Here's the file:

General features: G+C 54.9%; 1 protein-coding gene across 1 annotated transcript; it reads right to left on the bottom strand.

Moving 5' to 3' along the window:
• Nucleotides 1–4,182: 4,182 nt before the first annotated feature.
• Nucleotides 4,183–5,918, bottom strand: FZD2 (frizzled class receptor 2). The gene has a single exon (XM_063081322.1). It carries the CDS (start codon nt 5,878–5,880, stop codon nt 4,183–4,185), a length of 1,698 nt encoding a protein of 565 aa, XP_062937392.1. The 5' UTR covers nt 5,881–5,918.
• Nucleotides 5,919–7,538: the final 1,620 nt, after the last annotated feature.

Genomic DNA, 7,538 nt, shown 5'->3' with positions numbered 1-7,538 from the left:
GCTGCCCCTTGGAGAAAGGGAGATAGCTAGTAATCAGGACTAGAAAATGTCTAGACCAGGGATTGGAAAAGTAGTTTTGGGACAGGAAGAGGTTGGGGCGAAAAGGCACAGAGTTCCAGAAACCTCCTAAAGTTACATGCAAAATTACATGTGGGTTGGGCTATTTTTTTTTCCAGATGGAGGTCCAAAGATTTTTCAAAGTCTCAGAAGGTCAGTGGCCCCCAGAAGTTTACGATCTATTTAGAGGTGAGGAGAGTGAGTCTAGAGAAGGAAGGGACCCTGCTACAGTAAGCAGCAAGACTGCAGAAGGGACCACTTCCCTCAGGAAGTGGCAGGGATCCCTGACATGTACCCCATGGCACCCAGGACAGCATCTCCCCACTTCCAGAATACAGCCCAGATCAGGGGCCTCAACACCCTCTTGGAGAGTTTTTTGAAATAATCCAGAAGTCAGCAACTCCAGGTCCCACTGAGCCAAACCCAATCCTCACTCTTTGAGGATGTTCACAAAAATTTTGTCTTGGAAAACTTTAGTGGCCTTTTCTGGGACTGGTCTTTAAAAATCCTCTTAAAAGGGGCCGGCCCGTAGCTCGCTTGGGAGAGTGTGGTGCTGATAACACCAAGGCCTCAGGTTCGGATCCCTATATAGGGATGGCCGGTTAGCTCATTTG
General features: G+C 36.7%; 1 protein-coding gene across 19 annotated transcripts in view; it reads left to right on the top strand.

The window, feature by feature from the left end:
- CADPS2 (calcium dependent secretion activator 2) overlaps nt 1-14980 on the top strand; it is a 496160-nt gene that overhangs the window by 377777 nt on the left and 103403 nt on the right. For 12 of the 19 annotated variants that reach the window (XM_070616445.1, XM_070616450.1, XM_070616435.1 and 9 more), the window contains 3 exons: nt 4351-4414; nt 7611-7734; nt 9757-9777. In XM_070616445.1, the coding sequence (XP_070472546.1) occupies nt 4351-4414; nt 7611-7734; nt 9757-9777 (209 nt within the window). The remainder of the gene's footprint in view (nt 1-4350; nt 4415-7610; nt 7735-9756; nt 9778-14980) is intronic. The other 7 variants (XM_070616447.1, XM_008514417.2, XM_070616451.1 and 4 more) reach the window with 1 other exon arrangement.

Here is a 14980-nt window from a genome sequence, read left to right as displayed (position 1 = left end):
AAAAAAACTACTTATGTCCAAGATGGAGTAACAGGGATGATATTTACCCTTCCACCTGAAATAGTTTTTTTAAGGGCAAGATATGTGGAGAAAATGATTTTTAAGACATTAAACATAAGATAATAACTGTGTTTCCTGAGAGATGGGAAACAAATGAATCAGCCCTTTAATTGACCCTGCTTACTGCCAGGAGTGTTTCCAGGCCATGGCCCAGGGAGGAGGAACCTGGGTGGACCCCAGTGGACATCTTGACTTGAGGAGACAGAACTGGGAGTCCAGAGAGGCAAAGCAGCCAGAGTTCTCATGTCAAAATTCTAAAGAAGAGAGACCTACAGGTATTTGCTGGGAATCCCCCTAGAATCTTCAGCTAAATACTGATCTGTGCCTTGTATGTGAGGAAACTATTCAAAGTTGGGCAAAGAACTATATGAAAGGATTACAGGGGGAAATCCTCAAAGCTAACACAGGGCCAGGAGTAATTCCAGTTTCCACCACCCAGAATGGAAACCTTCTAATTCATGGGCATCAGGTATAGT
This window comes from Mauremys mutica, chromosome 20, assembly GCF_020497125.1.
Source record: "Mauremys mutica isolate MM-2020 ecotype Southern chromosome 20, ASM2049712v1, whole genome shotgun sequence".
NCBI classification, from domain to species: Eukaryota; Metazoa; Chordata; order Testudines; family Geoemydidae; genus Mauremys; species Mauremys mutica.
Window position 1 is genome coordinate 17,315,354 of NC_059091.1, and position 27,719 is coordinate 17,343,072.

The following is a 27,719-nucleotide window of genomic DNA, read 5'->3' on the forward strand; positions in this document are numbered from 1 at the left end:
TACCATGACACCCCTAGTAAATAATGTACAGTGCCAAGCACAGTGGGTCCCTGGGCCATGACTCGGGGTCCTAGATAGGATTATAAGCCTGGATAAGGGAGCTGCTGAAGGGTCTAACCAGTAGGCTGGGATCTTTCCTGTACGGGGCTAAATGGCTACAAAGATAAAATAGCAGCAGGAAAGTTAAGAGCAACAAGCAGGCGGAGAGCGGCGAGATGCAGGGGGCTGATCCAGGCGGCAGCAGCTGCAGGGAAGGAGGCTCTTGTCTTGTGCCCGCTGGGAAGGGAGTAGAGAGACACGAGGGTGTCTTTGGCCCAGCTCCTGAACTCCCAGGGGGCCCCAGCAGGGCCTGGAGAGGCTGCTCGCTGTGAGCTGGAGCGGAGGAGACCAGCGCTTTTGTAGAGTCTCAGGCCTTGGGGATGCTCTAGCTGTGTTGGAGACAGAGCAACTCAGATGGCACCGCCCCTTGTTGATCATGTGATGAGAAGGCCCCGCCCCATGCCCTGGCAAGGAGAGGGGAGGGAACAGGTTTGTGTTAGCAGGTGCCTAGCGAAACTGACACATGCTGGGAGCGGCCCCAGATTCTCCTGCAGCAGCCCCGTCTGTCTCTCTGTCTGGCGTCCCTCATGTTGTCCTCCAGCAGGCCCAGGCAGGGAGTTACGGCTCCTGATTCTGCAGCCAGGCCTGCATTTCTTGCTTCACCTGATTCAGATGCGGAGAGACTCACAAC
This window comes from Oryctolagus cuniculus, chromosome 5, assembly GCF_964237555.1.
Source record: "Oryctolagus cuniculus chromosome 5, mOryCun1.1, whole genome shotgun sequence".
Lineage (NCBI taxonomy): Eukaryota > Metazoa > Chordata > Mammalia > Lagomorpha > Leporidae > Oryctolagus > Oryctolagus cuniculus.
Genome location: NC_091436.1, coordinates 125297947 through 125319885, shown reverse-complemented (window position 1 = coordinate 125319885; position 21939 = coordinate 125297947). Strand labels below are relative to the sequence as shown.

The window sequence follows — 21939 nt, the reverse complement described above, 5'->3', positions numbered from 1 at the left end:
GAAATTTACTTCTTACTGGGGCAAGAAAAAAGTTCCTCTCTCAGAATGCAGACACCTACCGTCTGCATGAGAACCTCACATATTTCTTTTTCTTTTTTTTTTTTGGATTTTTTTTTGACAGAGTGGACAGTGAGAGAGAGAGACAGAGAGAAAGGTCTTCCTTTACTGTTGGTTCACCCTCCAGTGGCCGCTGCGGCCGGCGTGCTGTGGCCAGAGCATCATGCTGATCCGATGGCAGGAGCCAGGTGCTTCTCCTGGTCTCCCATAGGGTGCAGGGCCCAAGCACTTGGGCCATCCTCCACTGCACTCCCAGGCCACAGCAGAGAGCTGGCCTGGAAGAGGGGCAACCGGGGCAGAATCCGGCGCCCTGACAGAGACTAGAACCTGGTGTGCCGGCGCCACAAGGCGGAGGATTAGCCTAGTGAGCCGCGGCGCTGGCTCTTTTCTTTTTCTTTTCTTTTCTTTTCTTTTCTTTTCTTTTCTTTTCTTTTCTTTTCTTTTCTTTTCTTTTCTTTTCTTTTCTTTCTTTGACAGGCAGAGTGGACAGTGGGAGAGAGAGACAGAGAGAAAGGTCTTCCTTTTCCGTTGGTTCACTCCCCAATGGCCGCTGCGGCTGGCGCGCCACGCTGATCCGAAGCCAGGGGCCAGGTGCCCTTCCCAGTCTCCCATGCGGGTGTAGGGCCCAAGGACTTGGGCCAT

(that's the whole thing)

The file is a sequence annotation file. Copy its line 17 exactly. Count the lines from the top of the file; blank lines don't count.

The following is a 27,719-nucleotide window of genomic DNA, read 5'->3' on the forward strand; positions in this document are numbered from 1 at the left end: